Tuesday, April 7, 2009

Women, Stress And Heart Disease

(NAPSI)-When it comes to heart health and women, the role played by stress can't be stressed enough. This is in addition to other factors, such as diet, physical activity, and genetics that are known to contribute to heart disease in women.

According to the American Psychological Association's (APA) 2008 Stress in America survey, women report experiencing higher levels of stress than men-33 percent of women report an average stress level of 8 or above on a 10-point scale (vs. 27 percent of men).

"The link between high levels of stress and heart disease is well known and very real," says Katherine Nordal, Ph.D., executive director for professional practice at the American Psychological Association. "The good news is that by being proactive in their health care decisions and making healthy lifestyle choices, women can successfully manage their levels of stress and minimize their risk of heart disease."

In fact, the tools used to prevent stress are also those often employed to prevent heart disease. A healthy diet full of fruits, vegetables and whole grains, as well as regular physical activity such as walking, yoga or dance, all contribute to a healthy mind and body.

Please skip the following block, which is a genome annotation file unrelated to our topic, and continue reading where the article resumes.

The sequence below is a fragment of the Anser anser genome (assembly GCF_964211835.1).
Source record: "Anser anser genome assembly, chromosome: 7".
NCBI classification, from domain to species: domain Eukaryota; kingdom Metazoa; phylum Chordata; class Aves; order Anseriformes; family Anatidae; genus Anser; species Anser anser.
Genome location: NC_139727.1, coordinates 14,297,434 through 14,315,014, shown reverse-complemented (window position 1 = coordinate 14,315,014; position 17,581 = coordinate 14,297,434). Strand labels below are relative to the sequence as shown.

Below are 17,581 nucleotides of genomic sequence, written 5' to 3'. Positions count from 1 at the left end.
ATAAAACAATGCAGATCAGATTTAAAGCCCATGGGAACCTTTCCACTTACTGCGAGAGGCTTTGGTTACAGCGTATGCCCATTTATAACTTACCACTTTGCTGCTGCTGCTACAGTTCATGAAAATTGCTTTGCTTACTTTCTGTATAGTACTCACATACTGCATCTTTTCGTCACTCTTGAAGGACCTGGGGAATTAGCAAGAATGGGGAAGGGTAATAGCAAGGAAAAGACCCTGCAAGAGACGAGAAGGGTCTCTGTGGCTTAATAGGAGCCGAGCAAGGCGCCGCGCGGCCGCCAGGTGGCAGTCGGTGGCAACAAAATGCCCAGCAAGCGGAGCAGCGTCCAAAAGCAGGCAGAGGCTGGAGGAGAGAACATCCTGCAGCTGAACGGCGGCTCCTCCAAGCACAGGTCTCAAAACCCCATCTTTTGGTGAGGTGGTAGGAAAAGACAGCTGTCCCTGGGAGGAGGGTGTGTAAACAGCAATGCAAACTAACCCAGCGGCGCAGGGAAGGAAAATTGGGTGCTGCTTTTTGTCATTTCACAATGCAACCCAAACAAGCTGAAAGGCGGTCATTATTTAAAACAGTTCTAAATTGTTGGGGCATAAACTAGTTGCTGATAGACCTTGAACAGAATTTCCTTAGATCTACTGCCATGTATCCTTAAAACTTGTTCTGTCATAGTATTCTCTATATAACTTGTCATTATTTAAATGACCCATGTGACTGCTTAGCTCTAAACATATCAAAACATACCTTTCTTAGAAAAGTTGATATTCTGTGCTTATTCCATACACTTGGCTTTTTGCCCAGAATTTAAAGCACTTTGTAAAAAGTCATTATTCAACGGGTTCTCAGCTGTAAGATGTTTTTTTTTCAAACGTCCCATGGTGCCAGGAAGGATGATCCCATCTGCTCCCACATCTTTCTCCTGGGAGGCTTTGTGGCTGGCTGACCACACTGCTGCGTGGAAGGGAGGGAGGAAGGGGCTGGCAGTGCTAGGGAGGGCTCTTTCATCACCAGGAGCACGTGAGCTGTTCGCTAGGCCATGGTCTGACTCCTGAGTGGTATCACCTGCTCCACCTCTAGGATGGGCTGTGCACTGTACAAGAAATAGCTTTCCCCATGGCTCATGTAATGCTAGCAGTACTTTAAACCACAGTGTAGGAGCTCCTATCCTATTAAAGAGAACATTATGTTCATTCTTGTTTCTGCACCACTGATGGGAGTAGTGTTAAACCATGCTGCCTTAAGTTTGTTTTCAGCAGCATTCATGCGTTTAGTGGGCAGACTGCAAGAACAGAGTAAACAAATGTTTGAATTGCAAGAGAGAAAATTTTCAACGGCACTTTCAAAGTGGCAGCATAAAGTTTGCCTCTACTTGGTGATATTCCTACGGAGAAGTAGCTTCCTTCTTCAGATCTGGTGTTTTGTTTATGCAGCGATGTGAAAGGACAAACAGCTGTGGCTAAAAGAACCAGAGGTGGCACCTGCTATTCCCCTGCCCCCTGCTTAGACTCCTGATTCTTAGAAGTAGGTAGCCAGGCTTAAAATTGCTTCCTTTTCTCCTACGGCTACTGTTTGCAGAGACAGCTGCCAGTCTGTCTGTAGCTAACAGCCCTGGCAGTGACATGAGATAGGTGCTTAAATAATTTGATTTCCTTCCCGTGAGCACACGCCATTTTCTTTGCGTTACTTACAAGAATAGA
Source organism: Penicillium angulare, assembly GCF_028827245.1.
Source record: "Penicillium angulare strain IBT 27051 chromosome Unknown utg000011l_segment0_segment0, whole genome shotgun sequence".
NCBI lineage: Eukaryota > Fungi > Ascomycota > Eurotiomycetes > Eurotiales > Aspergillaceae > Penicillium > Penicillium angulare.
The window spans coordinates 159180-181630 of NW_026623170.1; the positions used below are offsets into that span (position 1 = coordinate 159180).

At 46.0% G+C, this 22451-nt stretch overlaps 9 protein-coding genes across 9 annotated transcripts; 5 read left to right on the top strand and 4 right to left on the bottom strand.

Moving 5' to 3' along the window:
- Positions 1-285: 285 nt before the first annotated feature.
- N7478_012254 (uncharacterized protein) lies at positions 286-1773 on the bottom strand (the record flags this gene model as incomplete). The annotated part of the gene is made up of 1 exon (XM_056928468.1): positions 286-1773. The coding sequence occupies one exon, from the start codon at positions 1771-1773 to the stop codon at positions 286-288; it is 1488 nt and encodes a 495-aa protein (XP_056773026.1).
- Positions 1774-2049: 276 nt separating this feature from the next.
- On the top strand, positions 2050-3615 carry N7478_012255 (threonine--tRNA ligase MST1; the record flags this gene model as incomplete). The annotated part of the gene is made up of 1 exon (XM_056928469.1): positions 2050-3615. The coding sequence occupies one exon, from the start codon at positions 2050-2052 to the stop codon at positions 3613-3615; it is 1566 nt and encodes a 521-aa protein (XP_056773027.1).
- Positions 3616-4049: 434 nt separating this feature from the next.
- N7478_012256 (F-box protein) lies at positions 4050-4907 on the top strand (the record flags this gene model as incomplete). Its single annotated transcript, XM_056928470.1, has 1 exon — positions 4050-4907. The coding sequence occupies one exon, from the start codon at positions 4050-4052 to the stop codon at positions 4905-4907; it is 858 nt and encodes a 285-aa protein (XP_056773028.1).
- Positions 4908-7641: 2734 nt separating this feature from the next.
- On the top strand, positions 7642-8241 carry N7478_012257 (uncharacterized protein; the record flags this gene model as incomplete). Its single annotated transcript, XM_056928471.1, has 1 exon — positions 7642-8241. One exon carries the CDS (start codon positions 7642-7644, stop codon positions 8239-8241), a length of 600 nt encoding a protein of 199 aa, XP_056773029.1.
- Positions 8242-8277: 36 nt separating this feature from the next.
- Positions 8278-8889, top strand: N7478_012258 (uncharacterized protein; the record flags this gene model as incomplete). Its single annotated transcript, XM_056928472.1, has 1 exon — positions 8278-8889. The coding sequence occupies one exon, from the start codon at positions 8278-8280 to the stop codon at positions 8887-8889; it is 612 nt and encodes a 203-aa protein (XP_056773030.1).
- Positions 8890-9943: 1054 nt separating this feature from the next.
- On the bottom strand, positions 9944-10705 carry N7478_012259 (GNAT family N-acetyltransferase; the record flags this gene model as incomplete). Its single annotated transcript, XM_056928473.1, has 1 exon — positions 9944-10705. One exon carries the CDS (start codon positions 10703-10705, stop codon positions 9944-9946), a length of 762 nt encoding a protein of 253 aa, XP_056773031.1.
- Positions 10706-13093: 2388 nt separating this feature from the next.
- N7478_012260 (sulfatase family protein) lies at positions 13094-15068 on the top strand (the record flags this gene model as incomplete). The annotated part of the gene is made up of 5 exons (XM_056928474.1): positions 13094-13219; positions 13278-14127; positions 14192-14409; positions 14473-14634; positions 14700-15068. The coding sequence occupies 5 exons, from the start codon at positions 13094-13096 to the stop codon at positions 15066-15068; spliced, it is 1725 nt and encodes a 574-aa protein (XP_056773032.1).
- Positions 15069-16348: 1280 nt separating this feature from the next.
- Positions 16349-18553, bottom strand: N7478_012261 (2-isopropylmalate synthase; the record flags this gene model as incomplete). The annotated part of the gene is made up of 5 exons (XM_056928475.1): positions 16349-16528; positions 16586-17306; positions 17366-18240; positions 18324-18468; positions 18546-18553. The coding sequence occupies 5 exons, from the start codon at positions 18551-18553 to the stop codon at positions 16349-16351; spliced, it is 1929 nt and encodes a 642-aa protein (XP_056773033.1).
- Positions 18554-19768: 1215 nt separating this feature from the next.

APA offers the following tips on how to manage your stress:

• Understand how you experience stress. Everyone experiences stress differently. How do you know when you are stressed?

• Identify your sources of stress. What events or situations trigger stressful feelings? Is there anything you can do to change the situation or reduce your stress?

• Learn your own stress signals. People experience stress in different ways. Learn to gauge your stress signals.

• Recognize how you deal with stress. Determine if you are using unhealthy behaviors (such as smoking, drinking alcohol and over/undereating) to cope.

• Find healthy ways to manage stress. Consider healthy, stress-reducing activities such as meditation, exercising or talking things over with friends or family.

• Take care of yourself. Eat right, get enough sleep, drink plenty of water and engage in regular physical activity, such as yoga, taking a short walk, going to the gym or playing sports.

• Reach out for support. Accepting help from supportive friends and family can improve your ability to manage stress. If you continue to feel overwhelmed, you may want to talk to a psychologist, who can help you better manage stress and change unhealthy behaviors.

To learn more about stress and mind/body health, visit the American Psychological Association's Help Center at www.apahelpcenter.org.

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